The purpose of this study was to test the null hypothesis that dolichofacial and brachyfacial children with Class II malocclusion do not differ in upper airway obstruction. Furthermore, the ability of fluid-mechanical simulation to detect airway obstruction within the limitations of simulation was examined.
Forty subjects from 7 to 11 years of age with Class II malocclusion participated and were divided into 2 groups, dolichofacial and brachyfacial, based on their Frankfort mandibular plane angles. Cone-beam computed tomography images supplied the shape of the entire airway. Two measures of respiratory function, air velocity and pressure, were simulated by using 3-dimensional images of the airway. The images and simulations were compared between the 2 facial types.
The size of the upper airway did not differ statistically between facial types; however, the simulated maximal pressure and velocity of the dolichofacial type were significantly higher than those of the brachyfacial type.
Airway obstruction differs with the Frankfort mandibular plane angle, even though the depth and cross-sectional area of the airway do not. The fluid-mechanical simulation system developed in this study detected differences in airway obstruction that were not apparent from morphologic studies.
Upper airway narrowing is implicated in the development of obstructive sleep apnea (OSA). The importance of this obstruction during childhood is increasingly recognized. Children with OSA often have excessive daytime sleepiness, hyperactivity, attention deficit disorder, poor hearing, physical debilitation, and failure to thrive. Accordingly, much attention has been paid to the influence of maxillofacial form on respiratory function during growth. Some studies have suggested that Class II malocclusion is associated with mouth breathing. In other studies, a vertical growth pattern, with obstruction of the upper and lower pharyngeal airways, has been associated with mouth breathing. Comparing subjects with normal occlusion and Class II malocclusion, Kerr found a slight correlation between the nasopharyngeal airway (NA) and dentofacial structures when the nasal functions were normal. In contrast, Freitas et al found the NA to be closely associated with vertical maxillofacial growth when comparing dentofacial structures between Class II children with and without excessive vertical growth.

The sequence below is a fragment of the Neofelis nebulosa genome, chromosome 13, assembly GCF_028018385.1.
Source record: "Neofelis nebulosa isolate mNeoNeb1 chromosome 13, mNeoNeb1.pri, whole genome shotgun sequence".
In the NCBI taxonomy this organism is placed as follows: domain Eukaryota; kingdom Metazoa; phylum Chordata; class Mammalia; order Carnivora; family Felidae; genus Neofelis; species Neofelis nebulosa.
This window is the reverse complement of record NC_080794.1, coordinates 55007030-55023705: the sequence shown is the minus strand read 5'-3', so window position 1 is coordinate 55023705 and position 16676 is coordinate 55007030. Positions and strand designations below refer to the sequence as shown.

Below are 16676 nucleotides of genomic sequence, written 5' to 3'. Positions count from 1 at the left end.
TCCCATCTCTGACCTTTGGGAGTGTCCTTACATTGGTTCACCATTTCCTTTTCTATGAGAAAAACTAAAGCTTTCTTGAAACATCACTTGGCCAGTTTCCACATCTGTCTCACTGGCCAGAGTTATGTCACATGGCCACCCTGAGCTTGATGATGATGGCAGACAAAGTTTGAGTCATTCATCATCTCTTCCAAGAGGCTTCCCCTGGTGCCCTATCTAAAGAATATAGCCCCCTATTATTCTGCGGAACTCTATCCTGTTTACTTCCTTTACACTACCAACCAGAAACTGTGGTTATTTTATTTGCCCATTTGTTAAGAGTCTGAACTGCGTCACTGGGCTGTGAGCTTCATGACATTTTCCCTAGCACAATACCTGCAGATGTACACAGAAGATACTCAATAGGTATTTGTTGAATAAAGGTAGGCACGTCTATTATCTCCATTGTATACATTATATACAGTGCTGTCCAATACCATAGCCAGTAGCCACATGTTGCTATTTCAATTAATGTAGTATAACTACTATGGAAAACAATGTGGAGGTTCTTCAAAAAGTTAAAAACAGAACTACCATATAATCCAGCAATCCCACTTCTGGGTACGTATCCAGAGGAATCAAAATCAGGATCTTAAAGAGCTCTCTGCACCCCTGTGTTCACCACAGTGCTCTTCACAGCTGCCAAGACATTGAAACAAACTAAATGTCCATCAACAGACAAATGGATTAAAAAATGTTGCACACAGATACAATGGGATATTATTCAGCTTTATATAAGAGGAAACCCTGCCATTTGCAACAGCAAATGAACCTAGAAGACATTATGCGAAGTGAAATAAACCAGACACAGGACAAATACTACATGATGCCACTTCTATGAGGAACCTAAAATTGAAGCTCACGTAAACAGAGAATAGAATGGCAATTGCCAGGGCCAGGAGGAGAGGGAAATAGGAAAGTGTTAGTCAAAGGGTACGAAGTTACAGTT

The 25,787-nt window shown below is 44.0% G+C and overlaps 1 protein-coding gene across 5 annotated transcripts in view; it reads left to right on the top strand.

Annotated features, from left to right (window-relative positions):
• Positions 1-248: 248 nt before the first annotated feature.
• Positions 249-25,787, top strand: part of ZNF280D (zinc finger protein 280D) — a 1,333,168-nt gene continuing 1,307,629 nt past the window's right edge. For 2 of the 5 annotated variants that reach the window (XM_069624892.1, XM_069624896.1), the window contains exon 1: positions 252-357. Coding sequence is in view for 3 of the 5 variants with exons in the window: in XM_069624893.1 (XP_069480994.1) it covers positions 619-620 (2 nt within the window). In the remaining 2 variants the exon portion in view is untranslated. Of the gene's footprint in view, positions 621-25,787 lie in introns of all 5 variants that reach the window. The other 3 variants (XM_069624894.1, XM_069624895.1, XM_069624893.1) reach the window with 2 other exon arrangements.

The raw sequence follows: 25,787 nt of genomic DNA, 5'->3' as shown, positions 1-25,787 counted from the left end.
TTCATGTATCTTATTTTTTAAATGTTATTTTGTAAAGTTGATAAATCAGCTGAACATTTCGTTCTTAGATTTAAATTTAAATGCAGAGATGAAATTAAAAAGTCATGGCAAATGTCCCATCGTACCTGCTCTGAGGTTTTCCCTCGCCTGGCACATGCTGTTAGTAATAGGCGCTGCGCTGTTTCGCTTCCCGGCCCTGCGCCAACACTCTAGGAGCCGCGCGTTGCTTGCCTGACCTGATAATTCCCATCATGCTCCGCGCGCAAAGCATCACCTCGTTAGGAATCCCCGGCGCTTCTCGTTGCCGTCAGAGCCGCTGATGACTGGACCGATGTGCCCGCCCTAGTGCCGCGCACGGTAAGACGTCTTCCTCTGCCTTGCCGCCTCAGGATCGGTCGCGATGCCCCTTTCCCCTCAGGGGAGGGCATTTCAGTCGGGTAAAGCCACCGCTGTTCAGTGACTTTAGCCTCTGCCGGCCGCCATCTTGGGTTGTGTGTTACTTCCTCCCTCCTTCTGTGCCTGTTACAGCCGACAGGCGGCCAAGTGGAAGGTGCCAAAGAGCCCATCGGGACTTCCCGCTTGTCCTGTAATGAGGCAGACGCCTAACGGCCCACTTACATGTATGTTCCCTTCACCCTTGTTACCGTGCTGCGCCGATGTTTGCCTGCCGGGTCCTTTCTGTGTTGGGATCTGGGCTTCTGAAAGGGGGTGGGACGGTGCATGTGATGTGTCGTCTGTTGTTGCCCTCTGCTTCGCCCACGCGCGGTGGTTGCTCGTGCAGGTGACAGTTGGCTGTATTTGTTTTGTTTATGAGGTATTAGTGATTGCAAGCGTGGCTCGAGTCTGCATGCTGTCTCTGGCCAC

Some studies concluded that mouth breathing influences maxillofacial growth, but others found no relationship. The different conclusions might be related to inaccurate evaluation of airway size with 2-dimensional lateral cephalograms. To better evaluate the relationship between the respiratory function and airway morphology, we propose using fluid-mechanical simulation (FMS) to evaluate the ventilation condition of the whole upper airway.
The purpose of this study was to clarify the relationship between upper airway obstruction and vertical maxillofacial growth by using FMS. Because the dolichofacial type represents vertical maxillofacial growth and the brachyfacial type represents horizontal growth, a comparison between the 2 can clarify the relationship between upper airway obstruction and vertical maxillofacial growth. The tested null hypothesis was that dolichofacial and brachyfacial children with Class II malocclusion do not differ in their degrees of upper airway obstruction. Furthermore, the ability of FMS to detect upper airway obstruction within its limitations was examined.
Material and methods
Forty patients, who visited an orthodontic office in Himeji, Japan, for treatment for Class II malocclusion, participated in this study. The subjects were divided into 2 groups according to their Frankfort mandibular plane angle (FMA): dolichofacial Class II malocclusion patients (FMA, >35°) and brachyfacial Class II malocclusion patients (FMA, <25°) ( Fig 1 ). The dolicofacial and brachyfacial groups consisted of 7 boys and 13 girls (average age, 9.5 ± 1.0 years) and 10 boys and 10 girls (average age, 9.4 ± 1.2 years), respectively.